Israel records over 600 new infections in past 24 hours; 3 more deaths
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Israel records over 600 new infections in past 24 hours; 3 more deaths

Health Ministry figures show that 2,907 were infected this week, more than number for all of May; ministers to weigh new restrictions

People walk with face masks on Jaffa Street in downtown Jerusalem on June 24, 2020. (Yonatan Sindel/Flash90)
People walk with face masks on Jaffa Street in downtown Jerusalem on June 24, 2020. (Yonatan Sindel/Flash90)

The Israeli Health Ministry’s latest data on Saturday evening showed 621 new recorded infections over the past 24 hours, bringing the national tally to 23,421 total, up from 22,800 on Friday evening. The number of active cases stood at 6,102, up from 5,614 on Friday, including 41 in serious condition, among them 23 on ventilators.

There were 55 people in moderate condition, with the rest experiencing only mild symptoms or none.

The death toll, meanwhile, climbed to 317 Saturday, up three from 314 Friday. This figured includes the 19-year-old young woman who died of COVID-19 at Hadassah-Ein Kerem Medical Center on Saturday, making her Israel’s youngest victim of the disease.

The numbers appeared to continue the rising trend in infection rates, with recent days showing 400-500 new patients a day on average, numbers not seen since early April.

Figures from this week showed that 2,907 were infected over the past seven days, more than the number for all of May.

Also on Saturday, the Health Ministry reported a COVID-19 outbreak at a senior living home in the central city of Ramle that it attributes to health workers at the facility.

According to the ministry, seven staff members at Ne’ot Margo’a tested positive for coronavirus and were sent to an isolation facility. Additionally, 17 residents tested positive and were sent to hospitals and geriatric health centers.

The ministry said it will perform further tests on all residents and staff over the next three days to check for further infections, adding that everyone at Neo’t Margo’a is in quarantine.

Israel’s “coronavirus cabinet,” tasked with leading the government’s response to the virus outbreak, is set to convene on Sunday to weigh reimposing some restrictions amid the rising infections.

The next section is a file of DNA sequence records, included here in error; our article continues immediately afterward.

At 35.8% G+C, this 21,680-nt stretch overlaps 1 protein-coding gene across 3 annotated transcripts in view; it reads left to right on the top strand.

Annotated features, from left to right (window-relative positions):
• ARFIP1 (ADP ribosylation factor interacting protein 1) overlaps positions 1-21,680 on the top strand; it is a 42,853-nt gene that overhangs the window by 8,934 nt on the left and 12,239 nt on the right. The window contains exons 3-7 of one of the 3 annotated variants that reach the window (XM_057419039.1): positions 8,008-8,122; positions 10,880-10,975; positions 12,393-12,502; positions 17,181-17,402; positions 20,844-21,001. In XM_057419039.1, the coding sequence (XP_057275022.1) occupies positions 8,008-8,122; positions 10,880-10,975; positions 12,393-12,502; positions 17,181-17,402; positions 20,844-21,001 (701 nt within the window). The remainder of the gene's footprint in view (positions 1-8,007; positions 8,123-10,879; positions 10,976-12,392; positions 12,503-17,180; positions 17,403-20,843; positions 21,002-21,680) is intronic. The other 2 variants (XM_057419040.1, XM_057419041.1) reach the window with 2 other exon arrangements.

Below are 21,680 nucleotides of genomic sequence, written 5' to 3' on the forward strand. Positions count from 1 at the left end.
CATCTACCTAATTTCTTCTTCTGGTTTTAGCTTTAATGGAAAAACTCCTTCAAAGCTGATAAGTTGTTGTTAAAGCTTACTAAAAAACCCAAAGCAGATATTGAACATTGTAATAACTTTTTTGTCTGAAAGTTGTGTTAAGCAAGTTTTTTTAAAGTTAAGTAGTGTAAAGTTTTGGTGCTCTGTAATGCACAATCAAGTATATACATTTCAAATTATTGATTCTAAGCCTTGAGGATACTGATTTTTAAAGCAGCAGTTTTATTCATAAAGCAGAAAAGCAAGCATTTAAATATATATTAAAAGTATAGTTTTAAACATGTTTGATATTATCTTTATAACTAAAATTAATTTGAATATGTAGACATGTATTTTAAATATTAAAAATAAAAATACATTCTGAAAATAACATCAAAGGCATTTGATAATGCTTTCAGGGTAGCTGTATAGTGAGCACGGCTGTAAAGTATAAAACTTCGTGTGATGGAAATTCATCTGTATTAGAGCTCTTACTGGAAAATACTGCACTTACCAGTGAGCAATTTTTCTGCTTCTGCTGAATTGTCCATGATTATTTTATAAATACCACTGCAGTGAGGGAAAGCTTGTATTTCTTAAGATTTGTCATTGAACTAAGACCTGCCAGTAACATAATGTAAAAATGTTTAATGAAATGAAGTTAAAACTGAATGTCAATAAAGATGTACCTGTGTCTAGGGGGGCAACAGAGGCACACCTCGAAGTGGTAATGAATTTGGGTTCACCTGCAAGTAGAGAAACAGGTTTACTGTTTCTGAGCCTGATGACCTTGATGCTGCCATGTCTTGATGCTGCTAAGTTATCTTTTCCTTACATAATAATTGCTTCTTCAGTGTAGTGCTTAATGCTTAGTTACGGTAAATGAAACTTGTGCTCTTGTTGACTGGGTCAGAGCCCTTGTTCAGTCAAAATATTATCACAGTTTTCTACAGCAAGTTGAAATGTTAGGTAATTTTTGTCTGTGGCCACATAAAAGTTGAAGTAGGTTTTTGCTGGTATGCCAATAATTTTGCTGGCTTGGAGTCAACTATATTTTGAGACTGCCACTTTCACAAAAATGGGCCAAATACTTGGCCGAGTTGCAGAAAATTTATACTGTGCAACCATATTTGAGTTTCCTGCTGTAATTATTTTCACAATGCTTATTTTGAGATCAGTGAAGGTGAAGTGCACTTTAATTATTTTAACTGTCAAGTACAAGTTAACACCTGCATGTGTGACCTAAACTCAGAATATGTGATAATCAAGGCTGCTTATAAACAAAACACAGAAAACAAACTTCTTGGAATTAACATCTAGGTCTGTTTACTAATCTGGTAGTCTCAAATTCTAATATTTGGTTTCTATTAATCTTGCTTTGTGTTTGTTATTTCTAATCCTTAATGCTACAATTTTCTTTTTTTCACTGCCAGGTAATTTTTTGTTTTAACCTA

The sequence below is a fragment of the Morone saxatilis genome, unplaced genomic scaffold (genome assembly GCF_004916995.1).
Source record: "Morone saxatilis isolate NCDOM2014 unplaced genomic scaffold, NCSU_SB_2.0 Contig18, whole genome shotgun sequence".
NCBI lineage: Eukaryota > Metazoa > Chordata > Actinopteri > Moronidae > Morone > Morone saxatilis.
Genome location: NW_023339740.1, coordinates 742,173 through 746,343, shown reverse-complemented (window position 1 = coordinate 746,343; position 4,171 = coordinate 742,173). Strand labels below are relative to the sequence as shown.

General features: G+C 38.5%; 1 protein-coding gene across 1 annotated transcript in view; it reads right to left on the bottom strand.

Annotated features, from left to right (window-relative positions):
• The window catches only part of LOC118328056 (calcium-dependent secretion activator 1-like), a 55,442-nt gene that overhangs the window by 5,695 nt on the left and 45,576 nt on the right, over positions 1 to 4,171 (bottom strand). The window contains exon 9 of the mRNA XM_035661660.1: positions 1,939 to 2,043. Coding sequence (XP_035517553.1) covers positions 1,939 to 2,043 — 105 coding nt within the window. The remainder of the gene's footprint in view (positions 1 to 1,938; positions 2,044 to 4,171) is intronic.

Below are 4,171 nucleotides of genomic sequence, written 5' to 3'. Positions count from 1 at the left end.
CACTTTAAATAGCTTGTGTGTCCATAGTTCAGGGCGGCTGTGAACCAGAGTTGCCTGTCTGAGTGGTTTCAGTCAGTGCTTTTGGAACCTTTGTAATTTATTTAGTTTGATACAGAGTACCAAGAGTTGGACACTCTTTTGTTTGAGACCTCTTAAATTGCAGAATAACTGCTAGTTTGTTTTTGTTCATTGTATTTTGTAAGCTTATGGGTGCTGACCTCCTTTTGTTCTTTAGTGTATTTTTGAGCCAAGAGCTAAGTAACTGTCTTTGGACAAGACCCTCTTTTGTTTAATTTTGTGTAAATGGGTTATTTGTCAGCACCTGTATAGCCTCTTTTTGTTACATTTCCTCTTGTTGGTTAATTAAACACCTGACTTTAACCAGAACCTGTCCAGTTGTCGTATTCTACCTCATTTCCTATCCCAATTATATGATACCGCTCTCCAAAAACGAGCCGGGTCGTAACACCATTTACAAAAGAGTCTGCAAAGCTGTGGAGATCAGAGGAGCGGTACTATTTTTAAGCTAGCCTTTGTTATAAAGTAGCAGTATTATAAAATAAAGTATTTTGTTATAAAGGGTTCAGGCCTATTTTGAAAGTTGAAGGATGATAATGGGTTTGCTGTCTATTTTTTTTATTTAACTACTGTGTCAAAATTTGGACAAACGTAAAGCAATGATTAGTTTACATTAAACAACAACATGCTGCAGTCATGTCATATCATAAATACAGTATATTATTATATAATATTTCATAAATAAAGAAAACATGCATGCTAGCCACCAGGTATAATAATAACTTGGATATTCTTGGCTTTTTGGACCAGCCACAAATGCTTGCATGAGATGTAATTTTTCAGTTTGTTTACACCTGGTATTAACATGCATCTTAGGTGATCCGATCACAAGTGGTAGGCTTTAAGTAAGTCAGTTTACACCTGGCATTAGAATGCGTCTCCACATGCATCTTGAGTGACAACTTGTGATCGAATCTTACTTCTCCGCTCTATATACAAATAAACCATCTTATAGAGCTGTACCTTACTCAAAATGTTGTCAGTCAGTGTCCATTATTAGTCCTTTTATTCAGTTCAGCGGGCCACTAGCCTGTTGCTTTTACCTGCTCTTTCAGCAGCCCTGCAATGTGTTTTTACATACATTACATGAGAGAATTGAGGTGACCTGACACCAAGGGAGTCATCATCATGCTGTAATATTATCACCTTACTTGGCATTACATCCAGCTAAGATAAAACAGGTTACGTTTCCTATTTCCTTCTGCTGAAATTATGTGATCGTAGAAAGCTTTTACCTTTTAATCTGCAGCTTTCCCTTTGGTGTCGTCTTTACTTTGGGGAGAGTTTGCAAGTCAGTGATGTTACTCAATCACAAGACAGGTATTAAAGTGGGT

In an interview with Channel 12 news on Saturday, Deputy Health Minister Yoav Kisch said possible measures proposed by the Health Ministry would include limiting youth programs over the summer break, limiting the size of gatherings, and requiring “capsules” at educational institutions and at workplaces, with set groups of employees working the same shifts.

“The steps we take now, today, will prevent a lockdown tomorrow. We have to act today to stop the rise in infections. The numbers now are 400-500 infections a day and we know that in the next two weeks, these numbers will rise,” Kisch told Channel 12.

Channel 12 reported Friday that police and inspectors throughout the country were engaged in increased enforcement, handing out fines to those breaking Health Ministry guidelines, including businesses not adhering to rules and people failing to wear masks while in public.

The operation was particularly focused on recreational venues such as restaurants, cafes and event halls, which are more prone to mass gatherings and a lack of social distancing.

Workers wearing protective clothes disinfect a public playground in Bat Yam on March 18, 2020 (Tomer Neuberg/Flash90)

The latest jump in new infections came after experts reportedly warned ministers the country was on the brink of “losing control” over the renewed outbreak.

In a bid to stop the increase in infections, the Knesset on Wednesday night advanced a bill to reinstate the Shin Bet surveillance program aimed at tracking virus carriers and those exposed to them — despite the opposition of the agency itself to the move.

In addition, Defense Minister Benny Gantz ordered the IDF’s Home Front Command to open additional hotels for coronavirus patients and for quarantine purposes. The military is currently running six facilities for those infected and those who cannot adequately self-isolate at home.

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